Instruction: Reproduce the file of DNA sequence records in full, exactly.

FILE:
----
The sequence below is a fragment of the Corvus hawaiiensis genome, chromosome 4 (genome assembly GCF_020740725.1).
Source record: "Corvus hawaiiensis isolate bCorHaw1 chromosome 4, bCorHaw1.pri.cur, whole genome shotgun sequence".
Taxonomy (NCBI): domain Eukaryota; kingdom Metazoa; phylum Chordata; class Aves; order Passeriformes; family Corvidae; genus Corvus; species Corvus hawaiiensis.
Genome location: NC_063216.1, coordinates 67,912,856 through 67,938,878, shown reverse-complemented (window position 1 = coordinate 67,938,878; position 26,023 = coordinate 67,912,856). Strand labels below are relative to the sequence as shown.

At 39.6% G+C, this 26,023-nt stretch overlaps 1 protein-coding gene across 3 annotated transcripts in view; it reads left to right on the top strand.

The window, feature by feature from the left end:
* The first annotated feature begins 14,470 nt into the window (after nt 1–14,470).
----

The sequence below is a fragment of the Corvus hawaiiensis genome, chromosome 4 (genome assembly GCF_020740725.1).
Source record: "Corvus hawaiiensis isolate bCorHaw1 chromosome 4, bCorHaw1.pri.cur, whole genome shotgun sequence".
Taxonomy (NCBI): domain Eukaryota; kingdom Metazoa; phylum Chordata; class Aves; order Passeriformes; family Corvidae; genus Corvus; species Corvus hawaiiensis.
Genome location: NC_063216.1, coordinates 67,912,856 through 67,938,878, shown reverse-complemented (window position 1 = coordinate 67,938,878; position 26,023 = coordinate 67,912,856). Strand labels below are relative to the sequence as shown.

At 39.6% G+C, this 26,023-nt stretch overlaps 1 protein-coding gene across 3 annotated transcripts in view; it reads left to right on the top strand.

The window, feature by feature from the left end:
* The first annotated feature begins 14,470 nt into the window (after nt 1–14,470).